Today marks the 118th birthday of British novelist and devout Catholic Evelyn Waugh.
Perhaps best known for penning Brideshead Revisited, Waugh serves as an especial model for the laity, having faced and anticipated many of the difficulties Catholics grapple with today.
Upon his conversion to Catholicism in 1930, he wrote, "The trouble about the world today is that there's not enough religion in it. There's nothing to stop young people doing whatever they feel like doing at the moment." The same is, sadly, still true today.
Born Oct. 28, 1903, in Hampstead, England, Waugh was an aggressive agnostic by the age of 15. He developed a hard-partying lifestyle during his time at Oxford University, which included homosexual relationships. Failing in his studies, Waugh took a position as a schoolteacher in Wales before becoming a successful novelist with the publication of Decline and Fall in 1928.
Waugh's first marriage fell apart when his wife proved unfaithful, leaving his world in a shambles. Indeed, the entirety of the modern age left Waugh — and many others — hungering for order and authority. In England, socialism was coming to the fore, accompanied by (and, in some cases, driven by) cultural modernism. Waugh's generation, in particular, fell easy prey to depraved hedonism and pugnacious atheism; he caustically chronicled his circle's escapades in his novel Vile Bodies.
It was in the face of such rampant vice that Waugh sought out the Roman Church. Waugh approached the One True Faith with an almost clinical degree of realism. His mentor, Jesuit Fr. Martin D'Arcy, wrote of Waugh, "I have never myself met a convert who so strongly based his assents on truth." This pragmatic mindset served Waugh well, in many ways, in the development of his spiritual life and in his devotion to Holy Mother Church.
"The Church," Waugh proclaimed, "is the normal state of man from which men have disastrously exiled themselves."
Nothing could or would dissuade the author from this conviction. When asked (30 years after his conversion) whether he had any doubts about the teachings of the Church, Waugh responded very simply, "No."
As faithful Catholics today face sweeping restrictions on the Traditional Latin Mass — ushered in under Traditionis Custodes — Waugh perhaps offers some guidance on how to respond and certainly offers a surprising model of patience worth imitating.
In the 1960s, amid growing concerns over the Second Vatican Council and the influence of modernists over the council, Waugh came down heavily on the side of tradition, particularly as manifest in the Mass.
Revolution-minded clerics introduced newer and newer "reforms," focusing their attention on the Liturgy, so Waugh spoke up on behalf of the laity who actually attended that Liturgy:
We hold the creeds, we attempt to observe the moral law, we go to Mass on days of obligation and glance rather often at the vernacular translations of the Latin. ... We go to some inconvenience to educate our children in the Faith. ... In every age we have formed the main body of "the faithful," and we believe that it was for us, as much as for the saints and for the notorious sinners, that the Church was founded.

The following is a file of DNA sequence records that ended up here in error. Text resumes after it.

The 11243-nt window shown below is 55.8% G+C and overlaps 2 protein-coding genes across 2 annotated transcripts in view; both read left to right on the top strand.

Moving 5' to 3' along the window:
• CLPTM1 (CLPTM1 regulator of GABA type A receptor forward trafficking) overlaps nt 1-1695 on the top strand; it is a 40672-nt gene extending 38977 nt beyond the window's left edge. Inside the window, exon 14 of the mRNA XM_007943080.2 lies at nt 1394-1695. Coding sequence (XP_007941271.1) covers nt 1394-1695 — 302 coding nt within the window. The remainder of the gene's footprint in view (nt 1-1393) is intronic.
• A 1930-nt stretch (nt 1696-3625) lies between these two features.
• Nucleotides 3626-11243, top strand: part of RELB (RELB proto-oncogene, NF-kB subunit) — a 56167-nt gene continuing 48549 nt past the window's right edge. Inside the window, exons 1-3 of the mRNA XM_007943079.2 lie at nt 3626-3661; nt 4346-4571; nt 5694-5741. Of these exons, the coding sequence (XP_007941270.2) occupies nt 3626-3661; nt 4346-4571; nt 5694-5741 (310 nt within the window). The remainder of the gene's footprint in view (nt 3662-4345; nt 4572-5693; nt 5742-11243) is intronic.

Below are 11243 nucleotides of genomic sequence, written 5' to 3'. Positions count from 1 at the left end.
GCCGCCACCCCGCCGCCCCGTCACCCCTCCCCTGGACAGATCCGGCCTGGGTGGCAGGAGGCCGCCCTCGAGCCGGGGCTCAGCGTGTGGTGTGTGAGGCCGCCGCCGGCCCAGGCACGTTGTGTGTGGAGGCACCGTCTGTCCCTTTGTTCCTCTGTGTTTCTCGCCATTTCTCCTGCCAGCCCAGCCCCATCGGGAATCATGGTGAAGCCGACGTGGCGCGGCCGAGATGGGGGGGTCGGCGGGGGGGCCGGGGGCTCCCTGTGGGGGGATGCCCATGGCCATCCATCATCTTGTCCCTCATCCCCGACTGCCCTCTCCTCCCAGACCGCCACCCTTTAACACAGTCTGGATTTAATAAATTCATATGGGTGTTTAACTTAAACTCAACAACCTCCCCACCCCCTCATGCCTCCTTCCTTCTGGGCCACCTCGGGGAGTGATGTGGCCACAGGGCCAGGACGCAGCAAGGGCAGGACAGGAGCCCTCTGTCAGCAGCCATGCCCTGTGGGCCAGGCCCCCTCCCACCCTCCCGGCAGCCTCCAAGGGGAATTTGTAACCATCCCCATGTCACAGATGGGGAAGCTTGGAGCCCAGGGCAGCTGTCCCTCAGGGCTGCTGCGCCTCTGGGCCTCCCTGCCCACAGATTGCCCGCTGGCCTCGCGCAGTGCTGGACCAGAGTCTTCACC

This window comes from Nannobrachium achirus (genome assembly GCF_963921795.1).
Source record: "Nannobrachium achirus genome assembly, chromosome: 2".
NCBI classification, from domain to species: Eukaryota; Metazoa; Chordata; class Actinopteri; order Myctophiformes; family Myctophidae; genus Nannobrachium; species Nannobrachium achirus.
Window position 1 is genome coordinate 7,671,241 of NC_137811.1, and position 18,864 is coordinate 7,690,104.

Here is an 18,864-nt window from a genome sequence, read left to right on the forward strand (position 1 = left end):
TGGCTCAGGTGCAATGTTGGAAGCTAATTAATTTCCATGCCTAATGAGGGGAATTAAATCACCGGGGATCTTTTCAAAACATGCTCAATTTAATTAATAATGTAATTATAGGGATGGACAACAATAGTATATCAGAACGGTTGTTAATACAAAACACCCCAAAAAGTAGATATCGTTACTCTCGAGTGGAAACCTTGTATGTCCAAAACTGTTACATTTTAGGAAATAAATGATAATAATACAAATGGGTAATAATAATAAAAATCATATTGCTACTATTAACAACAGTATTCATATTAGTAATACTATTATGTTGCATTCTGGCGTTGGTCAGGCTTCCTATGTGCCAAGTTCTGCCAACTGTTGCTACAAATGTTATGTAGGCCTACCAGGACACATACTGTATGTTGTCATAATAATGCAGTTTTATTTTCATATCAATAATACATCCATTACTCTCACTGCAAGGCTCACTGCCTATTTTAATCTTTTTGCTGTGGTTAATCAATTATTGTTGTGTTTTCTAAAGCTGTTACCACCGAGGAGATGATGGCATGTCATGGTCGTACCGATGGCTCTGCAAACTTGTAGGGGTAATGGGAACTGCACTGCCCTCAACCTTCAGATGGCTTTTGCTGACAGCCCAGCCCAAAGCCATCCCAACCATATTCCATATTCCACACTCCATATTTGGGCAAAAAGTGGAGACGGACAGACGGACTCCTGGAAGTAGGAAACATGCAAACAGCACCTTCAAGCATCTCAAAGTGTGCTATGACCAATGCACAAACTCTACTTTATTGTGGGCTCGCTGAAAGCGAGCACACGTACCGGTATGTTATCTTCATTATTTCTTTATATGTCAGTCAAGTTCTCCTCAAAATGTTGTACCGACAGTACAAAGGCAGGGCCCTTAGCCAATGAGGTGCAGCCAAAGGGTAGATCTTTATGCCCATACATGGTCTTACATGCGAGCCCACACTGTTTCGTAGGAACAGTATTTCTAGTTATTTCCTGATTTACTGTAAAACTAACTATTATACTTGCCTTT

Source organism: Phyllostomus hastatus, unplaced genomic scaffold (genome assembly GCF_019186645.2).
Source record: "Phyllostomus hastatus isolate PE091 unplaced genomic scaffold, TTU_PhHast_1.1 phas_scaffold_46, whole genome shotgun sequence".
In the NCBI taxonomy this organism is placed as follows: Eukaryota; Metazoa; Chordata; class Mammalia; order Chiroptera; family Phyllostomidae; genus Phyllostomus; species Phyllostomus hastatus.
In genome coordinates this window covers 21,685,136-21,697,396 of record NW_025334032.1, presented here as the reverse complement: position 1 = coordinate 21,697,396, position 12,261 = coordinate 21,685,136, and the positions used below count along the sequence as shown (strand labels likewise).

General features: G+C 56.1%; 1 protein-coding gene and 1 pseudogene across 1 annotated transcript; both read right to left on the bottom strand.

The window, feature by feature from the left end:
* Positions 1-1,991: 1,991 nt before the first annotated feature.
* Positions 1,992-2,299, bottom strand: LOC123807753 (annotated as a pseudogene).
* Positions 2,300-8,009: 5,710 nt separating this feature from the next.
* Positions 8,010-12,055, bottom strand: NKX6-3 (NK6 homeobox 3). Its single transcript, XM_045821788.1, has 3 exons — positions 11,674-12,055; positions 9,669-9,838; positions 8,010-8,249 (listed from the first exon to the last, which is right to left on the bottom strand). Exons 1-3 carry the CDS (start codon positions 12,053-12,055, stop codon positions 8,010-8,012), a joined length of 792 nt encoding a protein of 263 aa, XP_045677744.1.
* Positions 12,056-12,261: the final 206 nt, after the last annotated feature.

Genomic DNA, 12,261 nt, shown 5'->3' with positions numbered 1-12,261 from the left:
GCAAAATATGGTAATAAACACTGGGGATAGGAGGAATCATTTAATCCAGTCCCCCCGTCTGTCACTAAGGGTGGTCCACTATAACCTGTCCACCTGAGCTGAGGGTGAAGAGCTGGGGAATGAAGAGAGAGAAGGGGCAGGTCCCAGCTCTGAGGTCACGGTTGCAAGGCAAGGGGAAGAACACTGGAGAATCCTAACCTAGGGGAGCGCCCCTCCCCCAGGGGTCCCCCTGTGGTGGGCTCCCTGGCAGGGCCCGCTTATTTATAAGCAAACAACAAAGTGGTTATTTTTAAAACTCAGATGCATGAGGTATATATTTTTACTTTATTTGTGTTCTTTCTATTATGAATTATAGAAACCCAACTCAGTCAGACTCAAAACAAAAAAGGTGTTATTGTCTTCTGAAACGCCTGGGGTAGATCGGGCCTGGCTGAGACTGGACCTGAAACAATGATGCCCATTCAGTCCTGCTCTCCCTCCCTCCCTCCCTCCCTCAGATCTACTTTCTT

Waugh railed against what had been done to the Mass he and so many others loved so deeply, a Mass which indeed formed the core of his faith.
He wrote a long series of letters to his archbishop, Cdl. John Carmel Heenan, discussing the possible pitfalls of many of the conciliar reforms and the likely response of the laity. He believed the introduction of the vernacular to be unnecessary and the mandating of the vernacular to be disgraceful:
This was the Mass for whose restoration the Elizabethan martyrs had gone to the scaffold. Saint Augustine, St. Thomas à Becket, St. Thomas More, Challoner and Newman would have been perfectly at their ease among us; were, in fact, present there with us. ... Their presence would not have been more palpable had we been making the responses aloud in the modern fashion.
Waugh maintained his steadfast devotion to the Church and the Mass, though he admitted the Novus Ordo Mass "leaves me without comfort or edification. I shall never, pray God, apostatize but churchgoing is now a bitter trial."
The spiritual home Waugh had found in Rome was, in his estimation, left cold and barren by the banishment of the old Mass.
Waugh further feared the advent of many of the dangers Catholic face today, particularly those bred of the liberalized attempts at "synodality."
"I detect a new kind of anticlericalism," he wrote to Cdl. Heenan. "The new anticlericals seem to minimize the sacramental character of the priesthood and to suggest that the laity are their equals."
With the Amazon Synod proposing female deacons, the German Synodal Way continually devolving, Detroit's archbishop elevating laymen above his own priests, and faithful pastors like Fr. James Altman and Fr. Jeff Fasching being hounded out of parishes by weak bishops and a minority of modernist churchgoers, Waugh's fears are becoming a reality.
In the face of such difficulties and knowing there were more to come, Waugh seemingly found a balance between the "Benedict option" and what one might call the "Boniface option." Though he worked and even fought in the secular world — writing editorials and essays vocally opposing vice — he lived his life at home and in the Church.
As a faithful husband and father of seven, Waugh believed his God-given role in life was to raise saints: "My service is simply to bring up one family."
The Church was the anchor Waugh sought throughout his early life — and he clung tightly to it once he discovered it.
He died Easter Sunday, 1966, after attending a private Latin Mass and receiving the Blessed Sacrament. At the author's requiem Mass, Fr. Philip Caraman proclaimed, "The Mass mattered for him most in this world."